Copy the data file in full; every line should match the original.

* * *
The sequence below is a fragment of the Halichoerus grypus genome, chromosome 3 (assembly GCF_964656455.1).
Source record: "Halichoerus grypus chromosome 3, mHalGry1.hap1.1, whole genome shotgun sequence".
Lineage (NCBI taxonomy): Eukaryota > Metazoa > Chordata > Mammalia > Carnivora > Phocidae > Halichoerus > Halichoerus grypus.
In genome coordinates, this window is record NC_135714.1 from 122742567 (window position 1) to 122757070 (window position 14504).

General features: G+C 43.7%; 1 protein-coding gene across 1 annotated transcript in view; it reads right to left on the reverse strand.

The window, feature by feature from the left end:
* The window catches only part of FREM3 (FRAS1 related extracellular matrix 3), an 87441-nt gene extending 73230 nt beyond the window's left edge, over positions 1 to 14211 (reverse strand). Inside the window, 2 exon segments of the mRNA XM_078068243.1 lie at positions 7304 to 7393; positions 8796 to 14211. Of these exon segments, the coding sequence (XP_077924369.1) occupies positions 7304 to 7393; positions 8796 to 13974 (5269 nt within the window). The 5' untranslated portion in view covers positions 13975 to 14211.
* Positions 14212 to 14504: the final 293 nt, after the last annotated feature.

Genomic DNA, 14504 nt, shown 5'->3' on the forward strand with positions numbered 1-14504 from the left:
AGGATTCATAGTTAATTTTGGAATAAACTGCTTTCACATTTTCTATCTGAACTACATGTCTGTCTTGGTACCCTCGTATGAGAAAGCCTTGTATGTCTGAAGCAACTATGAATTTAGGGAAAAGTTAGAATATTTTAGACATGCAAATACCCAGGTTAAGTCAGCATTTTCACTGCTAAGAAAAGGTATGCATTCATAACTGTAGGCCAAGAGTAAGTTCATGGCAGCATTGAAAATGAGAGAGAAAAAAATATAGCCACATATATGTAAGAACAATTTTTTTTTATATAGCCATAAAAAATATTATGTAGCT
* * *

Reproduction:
The sequence below is a fragment of the Halichoerus grypus genome, chromosome 3 (assembly GCF_964656455.1).
Source record: "Halichoerus grypus chromosome 3, mHalGry1.hap1.1, whole genome shotgun sequence".
Lineage (NCBI taxonomy): Eukaryota > Metazoa > Chordata > Mammalia > Carnivora > Phocidae > Halichoerus > Halichoerus grypus.
In genome coordinates, this window is record NC_135714.1 from 122742567 (window position 1) to 122757070 (window position 14504).

General features: G+C 43.7%; 1 protein-coding gene across 1 annotated transcript in view; it reads right to left on the reverse strand.

The window, feature by feature from the left end:
* The window catches only part of FREM3 (FRAS1 related extracellular matrix 3), an 87441-nt gene extending 73230 nt beyond the window's left edge, over positions 1 to 14211 (reverse strand). Inside the window, 2 exon segments of the mRNA XM_078068243.1 lie at positions 7304 to 7393; positions 8796 to 14211. Of these exon segments, the coding sequence (XP_077924369.1) occupies positions 7304 to 7393; positions 8796 to 13974 (5269 nt within the window). The 5' untranslated portion in view covers positions 13975 to 14211.
* Positions 14212 to 14504: the final 293 nt, after the last annotated feature.

Genomic DNA, 14504 nt, shown 5'->3' on the forward strand with positions numbered 1-14504 from the left:
AGGATTCATAGTTAATTTTGGAATAAACTGCTTTCACATTTTCTATCTGAACTACATGTCTGTCTTGGTACCCTCGTATGAGAAAGCCTTGTATGTCTGAAGCAACTATGAATTTAGGGAAAAGTTAGAATATTTTAGACATGCAAATACCCAGGTTAAGTCAGCATTTTCACTGCTAAGAAAAGGTATGCATTCATAACTGTAGGCCAAGAGTAAGTTCATGGCAGCATTGAAAATGAGAGAGAAAAAAATATAGCCACATATATGTAAGAACAATTTTTTTTTATATAGCCATAAAAAATATTATGTAGCT